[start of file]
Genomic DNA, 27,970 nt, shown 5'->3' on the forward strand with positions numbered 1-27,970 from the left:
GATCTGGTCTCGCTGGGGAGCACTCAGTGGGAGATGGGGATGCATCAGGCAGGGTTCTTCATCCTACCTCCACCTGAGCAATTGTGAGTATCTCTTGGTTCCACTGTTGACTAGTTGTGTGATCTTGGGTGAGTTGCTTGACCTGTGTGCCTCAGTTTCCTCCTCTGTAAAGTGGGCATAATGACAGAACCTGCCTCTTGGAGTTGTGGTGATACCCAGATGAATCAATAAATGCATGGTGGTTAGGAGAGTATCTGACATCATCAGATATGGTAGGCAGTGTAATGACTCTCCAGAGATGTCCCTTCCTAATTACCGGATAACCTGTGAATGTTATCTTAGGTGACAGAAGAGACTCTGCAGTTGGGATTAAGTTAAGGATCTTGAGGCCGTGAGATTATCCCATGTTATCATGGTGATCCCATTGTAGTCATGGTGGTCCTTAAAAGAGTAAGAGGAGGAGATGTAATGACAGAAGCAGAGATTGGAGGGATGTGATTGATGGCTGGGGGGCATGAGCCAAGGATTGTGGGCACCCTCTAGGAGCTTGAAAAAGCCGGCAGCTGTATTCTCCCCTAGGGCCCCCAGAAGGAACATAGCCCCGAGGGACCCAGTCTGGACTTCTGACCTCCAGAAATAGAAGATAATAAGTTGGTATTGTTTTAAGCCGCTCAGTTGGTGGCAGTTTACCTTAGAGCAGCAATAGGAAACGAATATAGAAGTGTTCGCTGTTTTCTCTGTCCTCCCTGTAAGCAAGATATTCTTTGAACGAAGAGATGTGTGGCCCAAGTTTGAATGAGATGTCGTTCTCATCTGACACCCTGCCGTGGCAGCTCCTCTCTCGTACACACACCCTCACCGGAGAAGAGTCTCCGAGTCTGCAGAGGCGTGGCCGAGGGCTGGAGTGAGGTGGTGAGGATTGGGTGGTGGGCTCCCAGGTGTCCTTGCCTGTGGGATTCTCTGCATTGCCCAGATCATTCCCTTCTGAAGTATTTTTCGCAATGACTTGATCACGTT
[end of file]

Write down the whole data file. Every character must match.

Genomic DNA, 27,970 nt, shown 5'->3' on the forward strand with positions numbered 1-27,970 from the left:
GATCTGGTCTCGCTGGGGAGCACTCAGTGGGAGATGGGGATGCATCAGGCAGGGTTCTTCATCCTACCTCCACCTGAGCAATTGTGAGTATCTCTTGGTTCCACTGTTGACTAGTTGTGTGATCTTGGGTGAGTTGCTTGACCTGTGTGCCTCAGTTTCCTCCTCTGTAAAGTGGGCATAATGACAGAACCTGCCTCTTGGAGTTGTGGTGATACCCAGATGAATCAATAAATGCATGGTGGTTAGGAGAGTATCTGACATCATCAGATATGGTAGGCAGTGTAATGACTCTCCAGAGATGTCCCTTCCTAATTACCGGATAACCTGTGAATGTTATCTTAGGTGACAGAAGAGACTCTGCAGTTGGGATTAAGTTAAGGATCTTGAGGCCGTGAGATTATCCCATGTTATCATGGTGATCCCATTGTAGTCATGGTGGTCCTTAAAAGAGTAAGAGGAGGAGATGTAATGACAGAAGCAGAGATTGGAGGGATGTGATTGATGGCTGGGGGGCATGAGCCAAGGATTGTGGGCACCCTCTAGGAGCTTGAAAAAGCCGGCAGCTGTATTCTCCCCTAGGGCCCCCAGAAGGAACATAGCCCCGAGGGACCCAGTCTGGACTTCTGACCTCCAGAAATAGAAGATAATAAGTTGGTATTGTTTTAAGCCGCTCAGTTGGTGGCAGTTTACCTTAGAGCAGCAATAGGAAACGAATATAGAAGTGTTCGCTGTTTTCTCTGTCCTCCCTGTAAGCAAGATATTCTTTGAACGAAGAGATGTGTGGCCCAAGTTTGAATGAGATGTCGTTCTCATCTGACACCCTGCCGTGGCAGCTCCTCTCTCGTACACACACCCTCACCGGAGAAGAGTCTCCGAGTCTGCAGAGGCGTGGCCGAGGGCTGGAGTGAGGTGGTGAGGATTGGGTGGTGGGCTCCCAGGTGTCCTTGCCTGTGGGATTCTCTGCATTGCCCAGATCATTCCCTTCTGAAGTATTTTTCGCAATGACTTGATCACGTT